Friday morning, Corey wrote:
Just for the record, while it was one specific post that pulled the trigger for me, it was a general current that I was responding to. And I *never* want people to think that I don't want to hear what is working for them or about how their child is responding.. That is not the case at all. It is more the fervent "never, ever, ever quit" mentality that makes moms whose kids are not responding to any therapies feel like failures. It breaks my heart when people write to me and say that "It must be me. S/he would have done better if only s/he had a different family.". I just don't buy that, even though I once felt that way. A child with severe mental illness does not heal just because they have a different family. They just have a severe mental illness somewhere else. (They may FUNCTION better in a different living environment, and YOU may function better, but they are still mentally ill.). As the saying goes, whereever you go, there you are.
Over the past couple of years, I've thought the same thing a thousand times over. But Corey is also right when she says, "wherever you go, there you are." We often say a similar phrase, "wherever you go, that's where you are."
But it means the same thing. Wherever you go, whatever you do, the problems that are inside you will ultimately reappear. The emotional baggage one carries through life will eventually appear no matter where one is or what one is doing.
And I think the same is true for troubled kids. You can put a kid in another foster home, adoptive home, group home, residential treatment facility or jail, but whatever baggage that kid is carrying will go along for the ride. Certainly, in some settings kids will do better (i.e. a kid with severe attachment problems will probably do better in a facility where he perceives no one cares) but the baggage is still there.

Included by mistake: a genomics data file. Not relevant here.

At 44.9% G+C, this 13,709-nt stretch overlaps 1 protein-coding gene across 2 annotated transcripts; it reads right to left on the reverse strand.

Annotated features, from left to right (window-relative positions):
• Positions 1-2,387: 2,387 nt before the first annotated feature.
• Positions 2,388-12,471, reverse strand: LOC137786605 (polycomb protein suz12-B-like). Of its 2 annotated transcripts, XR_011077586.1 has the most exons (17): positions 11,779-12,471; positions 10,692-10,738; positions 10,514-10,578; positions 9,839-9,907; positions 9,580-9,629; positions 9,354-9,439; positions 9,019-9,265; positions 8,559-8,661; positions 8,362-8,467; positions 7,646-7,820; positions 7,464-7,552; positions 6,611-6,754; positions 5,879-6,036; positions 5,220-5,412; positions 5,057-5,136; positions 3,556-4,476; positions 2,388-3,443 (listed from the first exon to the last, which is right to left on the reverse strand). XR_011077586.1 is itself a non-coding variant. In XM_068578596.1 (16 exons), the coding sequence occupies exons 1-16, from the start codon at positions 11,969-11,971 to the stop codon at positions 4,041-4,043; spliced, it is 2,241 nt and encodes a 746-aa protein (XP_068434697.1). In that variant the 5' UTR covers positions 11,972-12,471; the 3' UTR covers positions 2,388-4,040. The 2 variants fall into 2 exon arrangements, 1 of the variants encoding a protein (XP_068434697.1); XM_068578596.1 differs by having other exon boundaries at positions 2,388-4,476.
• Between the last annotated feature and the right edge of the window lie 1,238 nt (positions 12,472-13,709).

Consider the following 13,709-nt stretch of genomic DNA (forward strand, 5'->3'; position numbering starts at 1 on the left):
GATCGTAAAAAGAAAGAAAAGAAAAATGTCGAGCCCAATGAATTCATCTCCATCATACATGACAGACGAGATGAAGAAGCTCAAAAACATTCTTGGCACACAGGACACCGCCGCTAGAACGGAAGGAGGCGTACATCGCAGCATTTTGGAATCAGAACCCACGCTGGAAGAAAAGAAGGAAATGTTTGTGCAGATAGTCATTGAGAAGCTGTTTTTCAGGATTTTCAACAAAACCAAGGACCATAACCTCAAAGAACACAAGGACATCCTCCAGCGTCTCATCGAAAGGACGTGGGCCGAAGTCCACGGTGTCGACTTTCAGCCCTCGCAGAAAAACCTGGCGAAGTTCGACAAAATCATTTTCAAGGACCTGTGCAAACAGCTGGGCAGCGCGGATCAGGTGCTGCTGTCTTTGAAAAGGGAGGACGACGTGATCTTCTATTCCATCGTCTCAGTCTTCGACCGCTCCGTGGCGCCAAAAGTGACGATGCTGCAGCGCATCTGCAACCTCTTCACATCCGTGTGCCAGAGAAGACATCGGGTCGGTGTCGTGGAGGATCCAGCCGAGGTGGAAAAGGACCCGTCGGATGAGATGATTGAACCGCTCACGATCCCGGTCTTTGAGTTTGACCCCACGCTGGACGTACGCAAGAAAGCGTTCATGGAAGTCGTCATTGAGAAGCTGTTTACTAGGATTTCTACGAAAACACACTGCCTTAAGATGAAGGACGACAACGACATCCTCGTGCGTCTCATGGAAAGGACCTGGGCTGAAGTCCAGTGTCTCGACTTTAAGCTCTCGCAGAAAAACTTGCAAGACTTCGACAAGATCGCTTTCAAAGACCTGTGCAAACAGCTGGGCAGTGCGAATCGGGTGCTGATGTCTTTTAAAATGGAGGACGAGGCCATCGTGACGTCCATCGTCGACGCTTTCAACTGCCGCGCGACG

Eventually, with the exception of those who exhibit the most severe mental illnesses, violence or criminal behavior, kids will become adults and they'll walk out of whatever placement they are in, and they'll go out into the world.
And they will still be carrying that baggage. Some, I expect, will learn from the school of hard knocks and change their ways. Others, like some of the children Cindy describes, will continue into adulthood with their dangerous, defiant and criminal behavior.
We parents will have been unable to redirect these children from their dangerous, impulsive, violent and criminal ways. We will have failed.
In the end, it is these children, as young adults, who will have to make their own choices about the way they live their lives. We can lead them, guide them, show them the way, encourage them, coerce them, consequence them, and punish them, but in the end they make the decisions for their behavior.
It's easy for an outsider to say "so-and-so is a bad parent." It's easy to criticize, to blame, and to insult. It's easy to pick up the phone and file a child abuse report against a friend, a neighbor or even a total stranger because you don't like or agree with someone's parenting. It's easy to find fault, to point fingers, and to set the blame, but it's an entirely different thing to live with damaged and difficult child.